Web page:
Searching for a new job is a very time-consuming and stressful process. If you’re currently unemployed, it actually becomes your “full-time job”. If you are currently employed, but are looking for a new job, well – it’s like taking on a second job on top of having a job already. To get the most out of your job search, you want to be as productive as possible. There are a lot of ways to better organize your time and to direct your energy to make your job search really productive.
Below is a list of what ingredients make for a successful job search (keep in mind some of this might have been mentioned in other articles or videos already, but not as combined as it is here):
- Networking — maintain relationships with peers and others and create new ones
- Monitoring your online presence – don’t let bad stuff about you appear online
- Searching for jobs – you know the drill. Search for new opportunities on a daily basis
- Researching companies – this goes hand in hand with “searching for jobs”. Don’t apply at certain companies unless you plan on feeling miserable all the time.
- Updating resumes – customize your resume per application and of course keep it updated all the time
- Writing cover letters – customize your cover letter.
- Applying to jobs – set a goal to apply for a certain number of jobs per week
- Following up on active applications – sometimes this one is difficult or not possible, but where do-able, follow-up.
- Interviewing for jobs – if you do not have interviews lined up, practice and fine-tune answers to common interview questions. Quiz cards or “cheat sheets” make learning easier and maybe even a bit fun.
- Following up on interviews – definitely send a thank you email to the company after an interview
That’s your first 10 basic steps for what should be on your schedule for a day, a weekend, or an entire week/month. Repetition and persistence are key here. Now learn how to expand on these tips:
1) Make a daily plan for yourself.
Some things like searching for a job should be done daily, while others might be something just for a day or two during the week.
Mondays, Wednesdays, and Fridays: Network – reach out to someone in your network (think LinkedIn as an example). Just say “hello” or meet for lunch or coffee to touch base.
Tuesdays and Thursdays: Practice interview questions and answers. Rehearse in front of a mirror or film yourself with your cellphone camera.
Every Wednesday: Google your name and update your social networking sites if necessary.
Every Tuesday and Friday: Follow up on job applications you sent the previous week
2) Maintain a journal of your activities.
This should include a list for the jobs you’ve applied to (with which companies, on what date, to whom, and with which resume/letter, and dates of follow-up (see video how I organize resumes and cover letters for help)).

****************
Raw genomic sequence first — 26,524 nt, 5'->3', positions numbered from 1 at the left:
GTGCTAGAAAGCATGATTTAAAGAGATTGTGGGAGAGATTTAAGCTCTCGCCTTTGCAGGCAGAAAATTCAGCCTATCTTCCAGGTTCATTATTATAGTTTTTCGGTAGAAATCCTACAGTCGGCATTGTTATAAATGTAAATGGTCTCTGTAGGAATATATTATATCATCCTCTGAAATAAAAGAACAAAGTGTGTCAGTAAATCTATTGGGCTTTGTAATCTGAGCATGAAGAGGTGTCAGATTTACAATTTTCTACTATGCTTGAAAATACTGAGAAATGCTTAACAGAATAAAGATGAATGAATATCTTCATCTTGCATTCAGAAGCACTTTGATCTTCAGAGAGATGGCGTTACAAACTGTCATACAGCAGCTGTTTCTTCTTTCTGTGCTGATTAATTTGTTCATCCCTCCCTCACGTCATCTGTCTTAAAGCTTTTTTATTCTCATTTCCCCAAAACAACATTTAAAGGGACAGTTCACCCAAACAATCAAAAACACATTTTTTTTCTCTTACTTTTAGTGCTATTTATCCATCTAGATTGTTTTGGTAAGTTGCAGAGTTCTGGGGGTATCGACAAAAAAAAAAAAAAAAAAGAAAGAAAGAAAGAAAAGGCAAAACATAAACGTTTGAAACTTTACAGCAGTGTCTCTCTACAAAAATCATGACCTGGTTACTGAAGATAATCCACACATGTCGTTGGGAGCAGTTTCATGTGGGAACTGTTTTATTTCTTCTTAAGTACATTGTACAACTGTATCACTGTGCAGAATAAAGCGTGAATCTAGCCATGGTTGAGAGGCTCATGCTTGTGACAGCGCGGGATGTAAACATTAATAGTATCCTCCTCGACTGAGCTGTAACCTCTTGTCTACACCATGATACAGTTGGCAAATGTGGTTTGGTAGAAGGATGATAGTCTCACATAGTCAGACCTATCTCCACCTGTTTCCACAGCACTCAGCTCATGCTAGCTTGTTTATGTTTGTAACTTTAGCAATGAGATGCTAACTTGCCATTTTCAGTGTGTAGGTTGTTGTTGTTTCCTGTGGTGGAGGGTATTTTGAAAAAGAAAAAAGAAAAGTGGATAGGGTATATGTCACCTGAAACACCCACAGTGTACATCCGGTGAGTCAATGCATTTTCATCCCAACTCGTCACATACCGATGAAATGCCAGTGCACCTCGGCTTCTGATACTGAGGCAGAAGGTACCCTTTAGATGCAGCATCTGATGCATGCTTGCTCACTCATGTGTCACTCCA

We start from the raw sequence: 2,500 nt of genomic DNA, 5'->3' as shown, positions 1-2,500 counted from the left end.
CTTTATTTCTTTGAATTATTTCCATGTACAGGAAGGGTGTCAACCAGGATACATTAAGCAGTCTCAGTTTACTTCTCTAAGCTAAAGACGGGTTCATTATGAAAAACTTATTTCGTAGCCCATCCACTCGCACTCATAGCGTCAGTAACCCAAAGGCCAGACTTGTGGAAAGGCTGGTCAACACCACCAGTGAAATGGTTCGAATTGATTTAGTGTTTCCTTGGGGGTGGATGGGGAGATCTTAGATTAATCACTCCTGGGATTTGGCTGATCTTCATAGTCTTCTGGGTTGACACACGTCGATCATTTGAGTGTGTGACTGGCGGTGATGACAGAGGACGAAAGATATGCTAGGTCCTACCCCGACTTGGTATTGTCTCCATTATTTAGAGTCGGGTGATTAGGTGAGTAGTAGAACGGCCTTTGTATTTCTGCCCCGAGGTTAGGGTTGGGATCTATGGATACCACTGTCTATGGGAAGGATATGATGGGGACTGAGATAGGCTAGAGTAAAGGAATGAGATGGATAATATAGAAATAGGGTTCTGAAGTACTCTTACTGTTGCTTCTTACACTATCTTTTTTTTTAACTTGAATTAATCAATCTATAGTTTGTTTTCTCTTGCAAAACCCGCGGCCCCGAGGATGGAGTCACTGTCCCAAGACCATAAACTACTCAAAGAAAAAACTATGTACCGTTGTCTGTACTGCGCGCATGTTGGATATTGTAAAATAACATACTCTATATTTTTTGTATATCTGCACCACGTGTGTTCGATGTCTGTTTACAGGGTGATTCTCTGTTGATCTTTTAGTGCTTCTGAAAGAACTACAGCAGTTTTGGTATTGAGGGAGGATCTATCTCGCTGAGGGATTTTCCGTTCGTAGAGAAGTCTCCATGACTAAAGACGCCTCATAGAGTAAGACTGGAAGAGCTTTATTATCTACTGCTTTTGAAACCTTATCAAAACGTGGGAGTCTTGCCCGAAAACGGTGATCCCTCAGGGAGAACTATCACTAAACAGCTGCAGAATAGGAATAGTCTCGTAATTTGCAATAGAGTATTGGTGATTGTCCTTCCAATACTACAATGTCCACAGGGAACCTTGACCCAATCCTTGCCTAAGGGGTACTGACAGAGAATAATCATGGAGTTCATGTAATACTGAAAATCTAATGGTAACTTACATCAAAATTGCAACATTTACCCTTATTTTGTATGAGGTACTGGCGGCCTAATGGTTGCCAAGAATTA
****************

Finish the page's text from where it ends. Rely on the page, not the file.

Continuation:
Maintain a separate list of your networking efforts. Take notes (after the meeting, phone call, or email) so that you remember the critical parts of a conversation. Follow-up as needed if you receive any potential job leads.
3) Use Twitter for your Job Search
This one might require some extra work, but it might be worth it. Some companies announce new job openings via Twitter with a link back to their website where the actual job posting is. Research companies that you like to work for and see if they use Twitter for that type of thing. Follow them accordingly.
4) Taking Notes and Keeping a Journal
Use a note-taking application to keep track of things. I use OneNote to keep track of certain job search related things. An example of what you want to keep track of is salary information you find embedded in job listings. Salary statistics published by websites and magazines are Ok, but they are very generic. Some companies or recruiters publish actually salary information for some jobs. Public Sector jobs often have detailed salary ranges posted as well. While public sector jobs usually pay less than private sector jobs, it gives you an idea of what is out there. I usually add 5% to 10% on top of public sector salary ranges to have an idea of what a private sector job might pay. Using something like Evernote or OneNote allows you to keep track of that info.
I also keep track of certain job openings – especially if I see the same job posted again a few months after I saw it already. For me that is an indicator of potential problems with a certain company or hiring manager.
Use your cellphone or electronic calendar to setup reminders for yourself. The best plan does not help you, if you forget to do something. An electronic reminder from your cellphone might help. I use the Google Calendar online to send me alerts to my phone and via email. It really helps to keep me focused and I can also block out time to make sure nothing else comes in between me and my job search efforts.